An aspect of video calls that many of us take for granted is the way they can switch between feeds to highlight whoever’s speaking. Great — if speaking is how you communicate. Silent speech like sign language doesn’t trigger those algorithms, unfortunately, but this research from Google might change that.
It’s a real-time sign language detection engine that can tell when someone is signing (as opposed to just moving around) and when they’re done. Of course it’s trivial for humans to tell this sort of thing, but it’s harder for a video call system that’s used to just pushing pixels.
A new paper from Google researchers, presented (virtually, of course) at ECCV, shows how it can be done efficiency and with very little latency. It would defeat the point if the sign language detection worked but it resulted in delayed or degraded video, so their goal was to make sure the model was both lightweight and reliable.
The system first runs the video through a model called PoseNet, which estimates the positions of the body and limbs in each frame. This simplified visual information (essentially a stick figure) is sent to a model trained on pose data from video of people using German Sign Language, and it compares the live image to what it thinks signing looks like.
Image Credits: Google
This simple process already produces 80 percent accuracy in predicting whether a person is signing or not, and with some additional optimizing gets up to 91.5 percent accuracy. Considering how the “active speaker” detection on most calls is only so-so at telling whether a person is talking or coughing, those numbers are pretty respectable.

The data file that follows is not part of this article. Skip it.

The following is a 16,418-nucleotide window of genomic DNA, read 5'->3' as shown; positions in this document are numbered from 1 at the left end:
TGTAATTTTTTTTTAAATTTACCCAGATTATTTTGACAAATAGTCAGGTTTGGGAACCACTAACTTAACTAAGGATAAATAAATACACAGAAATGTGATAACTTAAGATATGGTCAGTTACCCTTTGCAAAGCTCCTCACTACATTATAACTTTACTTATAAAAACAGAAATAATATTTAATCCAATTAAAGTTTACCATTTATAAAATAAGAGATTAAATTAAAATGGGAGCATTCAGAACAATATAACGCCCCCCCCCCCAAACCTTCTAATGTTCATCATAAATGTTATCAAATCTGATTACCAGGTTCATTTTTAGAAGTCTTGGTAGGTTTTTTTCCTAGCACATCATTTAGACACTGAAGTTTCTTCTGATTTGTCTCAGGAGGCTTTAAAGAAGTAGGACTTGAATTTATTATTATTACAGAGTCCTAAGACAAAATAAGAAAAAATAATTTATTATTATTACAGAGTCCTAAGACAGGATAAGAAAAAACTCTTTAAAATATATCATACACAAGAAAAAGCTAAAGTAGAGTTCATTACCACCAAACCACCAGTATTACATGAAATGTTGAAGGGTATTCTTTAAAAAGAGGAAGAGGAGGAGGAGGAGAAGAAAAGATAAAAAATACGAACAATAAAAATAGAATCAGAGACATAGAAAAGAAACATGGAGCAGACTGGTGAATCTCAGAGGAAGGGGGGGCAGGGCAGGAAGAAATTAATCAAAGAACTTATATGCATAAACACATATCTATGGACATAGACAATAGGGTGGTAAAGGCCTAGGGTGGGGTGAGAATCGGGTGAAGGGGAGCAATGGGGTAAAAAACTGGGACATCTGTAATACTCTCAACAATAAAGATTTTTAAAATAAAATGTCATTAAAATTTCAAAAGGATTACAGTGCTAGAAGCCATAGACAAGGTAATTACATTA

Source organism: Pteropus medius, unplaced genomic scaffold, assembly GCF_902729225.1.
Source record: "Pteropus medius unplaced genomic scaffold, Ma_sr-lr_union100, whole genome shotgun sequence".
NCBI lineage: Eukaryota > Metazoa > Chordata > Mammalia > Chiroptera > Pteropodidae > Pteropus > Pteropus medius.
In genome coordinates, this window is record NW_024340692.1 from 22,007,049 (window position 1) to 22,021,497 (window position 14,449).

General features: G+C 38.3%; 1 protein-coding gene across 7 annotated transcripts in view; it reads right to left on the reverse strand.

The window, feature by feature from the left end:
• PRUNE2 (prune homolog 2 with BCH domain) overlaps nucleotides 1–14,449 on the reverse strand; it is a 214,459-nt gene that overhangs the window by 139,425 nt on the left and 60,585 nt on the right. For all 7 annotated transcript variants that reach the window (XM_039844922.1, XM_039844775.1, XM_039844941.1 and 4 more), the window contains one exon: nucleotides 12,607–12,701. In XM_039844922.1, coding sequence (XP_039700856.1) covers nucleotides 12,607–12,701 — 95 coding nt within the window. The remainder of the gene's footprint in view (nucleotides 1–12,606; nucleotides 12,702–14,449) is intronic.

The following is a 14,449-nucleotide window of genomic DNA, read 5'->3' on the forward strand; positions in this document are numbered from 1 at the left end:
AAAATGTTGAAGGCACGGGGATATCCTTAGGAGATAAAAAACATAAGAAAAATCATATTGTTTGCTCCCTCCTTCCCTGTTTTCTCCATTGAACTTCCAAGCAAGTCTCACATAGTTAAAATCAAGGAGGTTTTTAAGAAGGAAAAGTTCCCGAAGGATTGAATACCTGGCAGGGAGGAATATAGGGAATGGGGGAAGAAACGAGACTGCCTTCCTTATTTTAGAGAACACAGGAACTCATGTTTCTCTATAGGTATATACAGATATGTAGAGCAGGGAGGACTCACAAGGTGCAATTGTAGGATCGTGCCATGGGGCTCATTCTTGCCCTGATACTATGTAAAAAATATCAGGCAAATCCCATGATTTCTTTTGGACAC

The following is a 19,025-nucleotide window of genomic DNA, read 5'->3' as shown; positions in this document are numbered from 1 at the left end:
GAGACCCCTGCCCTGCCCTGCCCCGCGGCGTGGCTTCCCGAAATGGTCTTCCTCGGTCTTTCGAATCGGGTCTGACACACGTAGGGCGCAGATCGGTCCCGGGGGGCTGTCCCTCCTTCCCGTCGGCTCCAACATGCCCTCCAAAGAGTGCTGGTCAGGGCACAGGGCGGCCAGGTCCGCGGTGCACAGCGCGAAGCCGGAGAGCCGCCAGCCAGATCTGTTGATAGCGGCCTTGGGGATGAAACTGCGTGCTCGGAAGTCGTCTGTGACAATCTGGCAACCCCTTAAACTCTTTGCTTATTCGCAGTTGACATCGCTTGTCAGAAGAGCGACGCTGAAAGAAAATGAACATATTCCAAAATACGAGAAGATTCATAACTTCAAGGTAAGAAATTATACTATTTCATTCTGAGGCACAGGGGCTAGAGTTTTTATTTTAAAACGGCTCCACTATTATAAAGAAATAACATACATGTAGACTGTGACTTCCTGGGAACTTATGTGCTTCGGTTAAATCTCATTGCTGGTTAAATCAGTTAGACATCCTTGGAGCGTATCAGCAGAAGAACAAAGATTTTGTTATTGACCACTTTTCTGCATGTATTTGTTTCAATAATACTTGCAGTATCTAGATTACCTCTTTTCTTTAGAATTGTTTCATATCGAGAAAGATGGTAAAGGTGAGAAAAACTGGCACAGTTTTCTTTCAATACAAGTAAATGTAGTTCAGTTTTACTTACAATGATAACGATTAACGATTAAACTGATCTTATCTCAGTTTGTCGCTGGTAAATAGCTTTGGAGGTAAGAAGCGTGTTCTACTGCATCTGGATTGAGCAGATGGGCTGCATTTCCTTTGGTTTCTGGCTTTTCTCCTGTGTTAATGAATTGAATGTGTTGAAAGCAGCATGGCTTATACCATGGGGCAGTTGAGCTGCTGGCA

In order to work without adding some new “a person is signing” signal to existing calls, the
The new Microsoft Flight Simulator is an immersive beast of a PC game, and we can only imagine how immersive it might get in VR — but you might not have to imagine much longer, because Microsoft has just opened signups (via Eurogamer) for a closed beta of the virtual reality experience.
There are quite a few requirements if you want to be considered, though. Not only do you have to own the game, have a Windows Mixed Reality headset, be a registered Microsoft Flight Simulator “Insider” and sign an NDA, you’ll need a slightly beefier PC than the base game — with an Nvidia GeForce GTX 1080 or better sporting 8GB of VRAM, as well as 16GB of system memory.
And, you’ll need to prove your PC qualifies by submitting your DxDiag (press your Windows start button, type “dxdiag”, hit Enter) so Microsoft can confirm those specs and that your system isn’t prone to BSODs or other major system errors.
(The DxDiag file is basically just an inventory of your system, but it does also list recent application crashes.)
Intriguingly, it doesn’t look like you’ll need the HP Reverb G2, the specific headset that Microsoft originally said would get first dibs on the game. Any Windows Mixed Reality headset will apparently do to start, which should be neat for those who got deep discounts on items like the Lenovo Explorer and Samsung Odyssey over the past couple of years.
The company isn’t saying when the closed beta will begin, but it had previously promised a free VR update this fall, so it probably won’t be long. If you’ve got an Oculus, HTC, or other VR headset, there’ll be a second wave of closed beta for other devices as well.
It’s not surprising Microsoft might want to be cautious